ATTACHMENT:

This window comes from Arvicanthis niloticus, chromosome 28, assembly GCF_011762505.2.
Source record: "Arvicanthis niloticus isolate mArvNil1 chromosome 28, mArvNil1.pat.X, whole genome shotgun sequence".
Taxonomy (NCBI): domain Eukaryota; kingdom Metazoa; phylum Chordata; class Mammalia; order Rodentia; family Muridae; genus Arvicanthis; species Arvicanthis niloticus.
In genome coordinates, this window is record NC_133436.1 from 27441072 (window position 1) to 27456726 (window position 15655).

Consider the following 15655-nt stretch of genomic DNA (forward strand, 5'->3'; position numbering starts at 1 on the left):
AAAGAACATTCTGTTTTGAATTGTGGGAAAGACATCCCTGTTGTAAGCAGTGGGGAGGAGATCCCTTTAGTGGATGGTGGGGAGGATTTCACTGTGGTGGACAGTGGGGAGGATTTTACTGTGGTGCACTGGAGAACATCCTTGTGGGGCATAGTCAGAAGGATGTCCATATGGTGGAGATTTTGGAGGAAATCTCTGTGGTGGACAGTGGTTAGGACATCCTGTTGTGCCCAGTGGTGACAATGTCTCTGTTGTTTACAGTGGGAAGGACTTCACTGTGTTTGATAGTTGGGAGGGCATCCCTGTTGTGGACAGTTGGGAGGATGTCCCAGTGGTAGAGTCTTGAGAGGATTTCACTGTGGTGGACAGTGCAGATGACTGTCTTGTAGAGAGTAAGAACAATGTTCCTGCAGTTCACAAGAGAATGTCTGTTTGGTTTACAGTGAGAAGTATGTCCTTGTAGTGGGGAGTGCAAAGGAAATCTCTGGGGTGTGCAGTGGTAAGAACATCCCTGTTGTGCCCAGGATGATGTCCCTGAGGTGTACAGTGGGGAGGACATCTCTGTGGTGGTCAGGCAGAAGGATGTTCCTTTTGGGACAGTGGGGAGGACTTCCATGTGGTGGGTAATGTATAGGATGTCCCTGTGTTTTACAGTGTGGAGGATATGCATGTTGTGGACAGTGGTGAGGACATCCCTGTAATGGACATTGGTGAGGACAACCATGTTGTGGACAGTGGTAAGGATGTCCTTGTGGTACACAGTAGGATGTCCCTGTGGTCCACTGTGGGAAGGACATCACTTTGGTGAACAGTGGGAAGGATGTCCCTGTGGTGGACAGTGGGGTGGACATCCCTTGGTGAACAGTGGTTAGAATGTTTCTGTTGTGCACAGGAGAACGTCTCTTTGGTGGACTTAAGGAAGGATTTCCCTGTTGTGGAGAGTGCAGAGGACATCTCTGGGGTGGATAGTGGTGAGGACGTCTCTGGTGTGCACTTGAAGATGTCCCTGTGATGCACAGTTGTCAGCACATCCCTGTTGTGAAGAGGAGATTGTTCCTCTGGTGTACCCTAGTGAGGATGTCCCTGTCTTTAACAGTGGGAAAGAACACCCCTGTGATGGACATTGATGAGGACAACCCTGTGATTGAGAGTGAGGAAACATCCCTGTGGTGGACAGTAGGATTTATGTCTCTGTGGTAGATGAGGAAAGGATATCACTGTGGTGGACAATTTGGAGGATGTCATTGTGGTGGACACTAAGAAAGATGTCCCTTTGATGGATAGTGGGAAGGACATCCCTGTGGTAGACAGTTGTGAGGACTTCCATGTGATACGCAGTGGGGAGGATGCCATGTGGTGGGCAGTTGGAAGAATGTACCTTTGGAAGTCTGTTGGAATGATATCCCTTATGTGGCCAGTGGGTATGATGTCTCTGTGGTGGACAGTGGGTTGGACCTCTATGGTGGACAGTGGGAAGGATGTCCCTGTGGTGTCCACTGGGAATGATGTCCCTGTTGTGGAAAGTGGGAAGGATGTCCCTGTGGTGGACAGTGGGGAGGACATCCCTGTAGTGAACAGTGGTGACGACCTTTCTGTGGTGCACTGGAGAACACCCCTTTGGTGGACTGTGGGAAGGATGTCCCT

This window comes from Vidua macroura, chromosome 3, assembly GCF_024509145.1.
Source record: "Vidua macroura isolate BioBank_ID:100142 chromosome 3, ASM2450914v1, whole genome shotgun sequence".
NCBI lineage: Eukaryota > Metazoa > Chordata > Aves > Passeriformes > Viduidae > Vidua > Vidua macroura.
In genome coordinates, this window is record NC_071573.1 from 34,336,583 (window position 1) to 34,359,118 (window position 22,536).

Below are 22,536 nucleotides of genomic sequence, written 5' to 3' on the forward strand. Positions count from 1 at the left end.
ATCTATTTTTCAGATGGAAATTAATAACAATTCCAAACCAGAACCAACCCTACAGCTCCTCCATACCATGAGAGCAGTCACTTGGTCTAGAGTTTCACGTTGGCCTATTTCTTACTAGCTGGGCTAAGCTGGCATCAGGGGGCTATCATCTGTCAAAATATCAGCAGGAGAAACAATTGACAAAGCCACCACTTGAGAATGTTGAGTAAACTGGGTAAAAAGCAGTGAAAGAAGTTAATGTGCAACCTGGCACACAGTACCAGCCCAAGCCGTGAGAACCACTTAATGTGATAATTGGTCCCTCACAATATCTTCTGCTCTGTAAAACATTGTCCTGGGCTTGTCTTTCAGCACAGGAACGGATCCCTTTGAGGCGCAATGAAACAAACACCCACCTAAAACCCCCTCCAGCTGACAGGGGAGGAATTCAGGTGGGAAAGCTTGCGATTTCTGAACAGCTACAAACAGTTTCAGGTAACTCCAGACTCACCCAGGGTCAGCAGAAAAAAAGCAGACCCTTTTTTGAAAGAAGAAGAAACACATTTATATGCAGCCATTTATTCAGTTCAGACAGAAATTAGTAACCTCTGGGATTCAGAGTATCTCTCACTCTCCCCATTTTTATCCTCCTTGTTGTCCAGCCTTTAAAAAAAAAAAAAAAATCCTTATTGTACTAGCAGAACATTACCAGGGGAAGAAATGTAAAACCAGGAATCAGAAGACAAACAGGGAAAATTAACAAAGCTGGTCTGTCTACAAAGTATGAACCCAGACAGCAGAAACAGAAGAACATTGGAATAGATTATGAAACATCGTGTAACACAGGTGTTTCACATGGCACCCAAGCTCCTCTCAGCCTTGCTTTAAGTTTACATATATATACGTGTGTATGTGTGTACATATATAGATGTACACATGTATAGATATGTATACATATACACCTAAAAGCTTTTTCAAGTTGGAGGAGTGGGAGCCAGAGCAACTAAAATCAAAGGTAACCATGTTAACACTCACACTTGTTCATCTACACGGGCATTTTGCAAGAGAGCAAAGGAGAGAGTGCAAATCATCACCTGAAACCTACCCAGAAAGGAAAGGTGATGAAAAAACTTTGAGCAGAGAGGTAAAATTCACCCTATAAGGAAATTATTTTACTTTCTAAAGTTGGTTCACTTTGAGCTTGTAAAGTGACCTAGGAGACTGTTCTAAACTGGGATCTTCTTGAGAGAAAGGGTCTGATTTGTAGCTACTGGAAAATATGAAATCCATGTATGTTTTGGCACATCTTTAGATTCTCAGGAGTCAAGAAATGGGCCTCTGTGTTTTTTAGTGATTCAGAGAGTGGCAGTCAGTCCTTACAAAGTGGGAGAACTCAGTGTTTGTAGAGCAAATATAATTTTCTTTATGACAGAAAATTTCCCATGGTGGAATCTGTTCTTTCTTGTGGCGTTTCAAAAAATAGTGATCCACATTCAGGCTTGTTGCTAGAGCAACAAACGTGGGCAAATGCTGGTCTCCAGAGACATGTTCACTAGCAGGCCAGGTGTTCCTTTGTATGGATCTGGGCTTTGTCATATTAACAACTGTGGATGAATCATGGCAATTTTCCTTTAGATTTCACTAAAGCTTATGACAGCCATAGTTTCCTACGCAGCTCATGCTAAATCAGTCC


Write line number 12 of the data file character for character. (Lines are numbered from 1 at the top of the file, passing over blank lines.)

ATCTATTTTTCAGATGGAAATTAATAACAATTCCAAACCAGAACCAACCCTACAGCTCCTCCATACCATGAGAGCAGTCACTTGGTCTAGAGTTTCACGTTGGCCTATTTCTTACTAGCTGGGCTAAGCTGGCATCAGGGGGCTATCATCTGTCAAAATATCAGCAGGAGAAACAATTGACAAAGCCACCACTTGAGAATGTTGAGTAAACTGGGTAAAAAGCAGTGAAAGAAGTTAATGTGCAACCTGGCACACAGTACCAGCCCAAGCCGTGAGAACCACTTAATGTGATAATTGGTCCCTCACAATATCTTCTGCTCTGTAAAACATTGTCCTGGGCTTGTCTTTCAGCACAGGAACGGATCCCTTTGAGGCGCAATGAAACAAACACCCACCTAAAACCCCCTCCAGCTGACAGGGGAGGAATTCAGGTGGGAAAGCTTGCGATTTCTGAACAGCTACAAACAGTTTCAGGTAACTCCAGACTCACCCAGGGTCAGCAGAAAAAAAGCAGACCCTTTTTTGAAAGAAGAAGAAACACATTTATATGCAGCCATTTATTCAGTTCAGACAGAAATTAGTAACCTCTGGGATTCAGAGTATCTCTCACTCTCCCCATTTTTATCCTCCTTGTTGTCCAGCCTTTAAAAAAAAAAAAAAAATCCTTATTGTACTAGCAGAACATTACCAGGGGAAGAAATGTAAAACCAGGAATCAGAAGACAAACAGGGAAAATTAACAAAGCTGGTCTGTCTACAAAGTATGAACCCAGACAGCAGAAACAGAAGAACATTGGAATAGATTATGAAACATCGTGTAACACAGGTGTTTCACATGGCACCCAAGCTCCTCTCAGCCTTGCTTTAAGTTTACATATATATACGTGTGTATGTGTGTACATATATAGATGTACACATGTATAGATATGTATACATATACACCTAAAAGCTTTTTCAAGTTGGAGGAGTGGGAGCCAGAGCAACTAAAATCAAAGGTAACCATGTTAACACTCACACTTGTTCATCTACACGGGCATTTTGCAAGAGAGCAAAGGAGAGAGTGCAAATCATCACCTGAAACCTACCCAGAAAGGAAAGGTGATGAAAAAACTTTGAGCAGAGAGGTAAAATTCACCCTATAAGGAAATTATTTTACTTTCTAAAGTTGGTTCACTTTGAGCTTGTAAAGTGACCTAGGAGACTGTTCTAAACTGGGATCTTCTTGAGAGAAAGGGTCTGATTTGTAGCTACTGGAAAATATGAAATCCATGTATGTTTTGGCACATCTTTAGATTCTCAGGAGTCAAGAAATGGGCCTCTGTGTTTTTTAGTGATTCAGAGAGTGGCAGTCAGTCCTTACAAAGTGGGAGAACTCAGTGTTTGTAGAGCAAATATAATTTTCTTTATGACAGAAAATTTCCCATGGTGGAATCTGTTCTTTCTTGTGGCGTTTCAAAAAATAGTGATCCACATTCAGGCTTGTTGCTAGAGCAACAAACGTGGGCAAATGCTGGTCTCCAGAGACATGTTCACTAGCAGGCCAGGTGTTCCTTTGTATGGATCTGGGCTTTGTCATATTAACAACTGTGGATGAATCATGGCAATTTTCCTTTAGATTTCACTAAAGCTTATGACAGCCATAGTTTCCTACGCAGCTCATGCTAAATCAGTCC